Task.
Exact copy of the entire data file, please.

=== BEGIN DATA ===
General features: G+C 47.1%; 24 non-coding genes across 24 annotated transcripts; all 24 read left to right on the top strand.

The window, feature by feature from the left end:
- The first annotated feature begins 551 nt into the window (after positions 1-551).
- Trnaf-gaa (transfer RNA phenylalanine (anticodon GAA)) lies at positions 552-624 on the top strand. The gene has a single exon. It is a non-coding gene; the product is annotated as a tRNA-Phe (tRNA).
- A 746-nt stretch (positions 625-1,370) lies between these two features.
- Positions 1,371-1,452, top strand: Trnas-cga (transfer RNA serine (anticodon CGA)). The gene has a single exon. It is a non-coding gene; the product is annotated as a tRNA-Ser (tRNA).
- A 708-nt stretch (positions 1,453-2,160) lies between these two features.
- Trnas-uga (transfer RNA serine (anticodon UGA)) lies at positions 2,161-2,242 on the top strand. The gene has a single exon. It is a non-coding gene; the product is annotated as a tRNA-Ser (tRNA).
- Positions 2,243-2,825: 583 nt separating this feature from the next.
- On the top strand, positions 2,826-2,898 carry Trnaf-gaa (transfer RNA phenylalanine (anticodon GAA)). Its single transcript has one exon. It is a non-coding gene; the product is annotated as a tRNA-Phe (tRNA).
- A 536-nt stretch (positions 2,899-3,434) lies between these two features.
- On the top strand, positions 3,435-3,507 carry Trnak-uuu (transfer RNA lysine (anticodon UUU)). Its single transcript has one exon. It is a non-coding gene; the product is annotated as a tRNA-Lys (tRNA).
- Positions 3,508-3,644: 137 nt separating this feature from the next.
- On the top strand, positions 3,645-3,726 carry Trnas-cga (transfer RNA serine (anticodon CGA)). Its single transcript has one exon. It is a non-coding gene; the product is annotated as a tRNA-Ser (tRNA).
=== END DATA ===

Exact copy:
General features: G+C 47.1%; 24 non-coding genes across 24 annotated transcripts; all 24 read left to right on the top strand.

The window, feature by feature from the left end:
- The first annotated feature begins 551 nt into the window (after positions 1-551).
- Trnaf-gaa (transfer RNA phenylalanine (anticodon GAA)) lies at positions 552-624 on the top strand. The gene has a single exon. It is a non-coding gene; the product is annotated as a tRNA-Phe (tRNA).
- A 746-nt stretch (positions 625-1,370) lies between these two features.
- Positions 1,371-1,452, top strand: Trnas-cga (transfer RNA serine (anticodon CGA)). The gene has a single exon. It is a non-coding gene; the product is annotated as a tRNA-Ser (tRNA).
- A 708-nt stretch (positions 1,453-2,160) lies between these two features.
- Trnas-uga (transfer RNA serine (anticodon UGA)) lies at positions 2,161-2,242 on the top strand. The gene has a single exon. It is a non-coding gene; the product is annotated as a tRNA-Ser (tRNA).
- Positions 2,243-2,825: 583 nt separating this feature from the next.
- On the top strand, positions 2,826-2,898 carry Trnaf-gaa (transfer RNA phenylalanine (anticodon GAA)). Its single transcript has one exon. It is a non-coding gene; the product is annotated as a tRNA-Phe (tRNA).
- A 536-nt stretch (positions 2,899-3,434) lies between these two features.
- On the top strand, positions 3,435-3,507 carry Trnak-uuu (transfer RNA lysine (anticodon UUU)). Its single transcript has one exon. It is a non-coding gene; the product is annotated as a tRNA-Lys (tRNA).
- Positions 3,508-3,644: 137 nt separating this feature from the next.
- On the top strand, positions 3,645-3,726 carry Trnas-cga (transfer RNA serine (anticodon CGA)). Its single transcript has one exon. It is a non-coding gene; the product is annotated as a tRNA-Ser (tRNA).